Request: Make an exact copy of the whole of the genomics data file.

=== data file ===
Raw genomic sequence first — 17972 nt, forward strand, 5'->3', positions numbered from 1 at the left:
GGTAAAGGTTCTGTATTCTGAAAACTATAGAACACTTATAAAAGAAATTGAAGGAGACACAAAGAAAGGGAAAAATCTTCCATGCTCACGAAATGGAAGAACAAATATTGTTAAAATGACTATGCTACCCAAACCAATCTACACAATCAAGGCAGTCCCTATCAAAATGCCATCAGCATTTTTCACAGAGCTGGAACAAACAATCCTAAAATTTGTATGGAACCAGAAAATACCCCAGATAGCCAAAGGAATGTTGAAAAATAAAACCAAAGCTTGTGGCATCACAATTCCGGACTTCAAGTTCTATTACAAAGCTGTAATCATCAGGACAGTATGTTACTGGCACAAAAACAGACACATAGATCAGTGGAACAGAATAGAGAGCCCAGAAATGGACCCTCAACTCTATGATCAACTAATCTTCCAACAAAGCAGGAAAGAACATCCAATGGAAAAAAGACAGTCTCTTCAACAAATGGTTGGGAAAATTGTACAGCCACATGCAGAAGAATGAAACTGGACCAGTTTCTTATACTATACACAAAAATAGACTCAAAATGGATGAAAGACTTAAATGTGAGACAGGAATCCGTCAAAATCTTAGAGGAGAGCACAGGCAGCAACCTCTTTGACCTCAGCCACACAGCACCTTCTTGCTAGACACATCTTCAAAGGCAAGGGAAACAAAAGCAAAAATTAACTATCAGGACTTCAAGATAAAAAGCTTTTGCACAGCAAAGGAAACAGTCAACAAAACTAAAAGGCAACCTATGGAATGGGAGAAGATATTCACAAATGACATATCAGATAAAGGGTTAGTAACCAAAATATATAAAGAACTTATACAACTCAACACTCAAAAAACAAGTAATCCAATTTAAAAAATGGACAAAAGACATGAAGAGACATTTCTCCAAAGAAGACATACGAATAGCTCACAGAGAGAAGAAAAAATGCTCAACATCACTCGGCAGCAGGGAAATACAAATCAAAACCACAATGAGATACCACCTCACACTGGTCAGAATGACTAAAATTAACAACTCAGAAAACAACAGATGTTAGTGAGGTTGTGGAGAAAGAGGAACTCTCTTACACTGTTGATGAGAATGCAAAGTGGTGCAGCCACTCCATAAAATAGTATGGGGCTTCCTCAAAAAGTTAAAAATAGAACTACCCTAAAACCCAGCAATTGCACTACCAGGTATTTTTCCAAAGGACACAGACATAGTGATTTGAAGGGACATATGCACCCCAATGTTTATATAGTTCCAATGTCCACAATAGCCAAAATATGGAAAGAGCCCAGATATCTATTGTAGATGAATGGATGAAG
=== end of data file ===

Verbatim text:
Raw genomic sequence first — 17972 nt, forward strand, 5'->3', positions numbered from 1 at the left:
GGTAAAGGTTCTGTATTCTGAAAACTATAGAACACTTATAAAAGAAATTGAAGGAGACACAAAGAAAGGGAAAAATCTTCCATGCTCACGAAATGGAAGAACAAATATTGTTAAAATGACTATGCTACCCAAACCAATCTACACAATCAAGGCAGTCCCTATCAAAATGCCATCAGCATTTTTCACAGAGCTGGAACAAACAATCCTAAAATTTGTATGGAACCAGAAAATACCCCAGATAGCCAAAGGAATGTTGAAAAATAAAACCAAAGCTTGTGGCATCACAATTCCGGACTTCAAGTTCTATTACAAAGCTGTAATCATCAGGACAGTATGTTACTGGCACAAAAACAGACACATAGATCAGTGGAACAGAATAGAGAGCCCAGAAATGGACCCTCAACTCTATGATCAACTAATCTTCCAACAAAGCAGGAAAGAACATCCAATGGAAAAAAGACAGTCTCTTCAACAAATGGTTGGGAAAATTGTACAGCCACATGCAGAAGAATGAAACTGGACCAGTTTCTTATACTATACACAAAAATAGACTCAAAATGGATGAAAGACTTAAATGTGAGACAGGAATCCGTCAAAATCTTAGAGGAGAGCACAGGCAGCAACCTCTTTGACCTCAGCCACACAGCACCTTCTTGCTAGACACATCTTCAAAGGCAAGGGAAACAAAAGCAAAAATTAACTATCAGGACTTCAAGATAAAAAGCTTTTGCACAGCAAAGGAAACAGTCAACAAAACTAAAAGGCAACCTATGGAATGGGAGAAGATATTCACAAATGACATATCAGATAAAGGGTTAGTAACCAAAATATATAAAGAACTTATACAACTCAACACTCAAAAAACAAGTAATCCAATTTAAAAAATGGACAAAAGACATGAAGAGACATTTCTCCAAAGAAGACATACGAATAGCTCACAGAGAGAAGAAAAAATGCTCAACATCACTCGGCAGCAGGGAAATACAAATCAAAACCACAATGAGATACCACCTCACACTGGTCAGAATGACTAAAATTAACAACTCAGAAAACAACAGATGTTAGTGAGGTTGTGGAGAAAGAGGAACTCTCTTACACTGTTGATGAGAATGCAAAGTGGTGCAGCCACTCCATAAAATAGTATGGGGCTTCCTCAAAAAGTTAAAAATAGAACTACCCTAAAACCCAGCAATTGCACTACCAGGTATTTTTCCAAAGGACACAGACATAGTGATTTGAAGGGACATATGCACCCCAATGTTTATATAGTTCCAATGTCCACAATAGCCAAAATATGGAAAGAGCCCAGATATCTATTGTAGATGAATGGATGAAG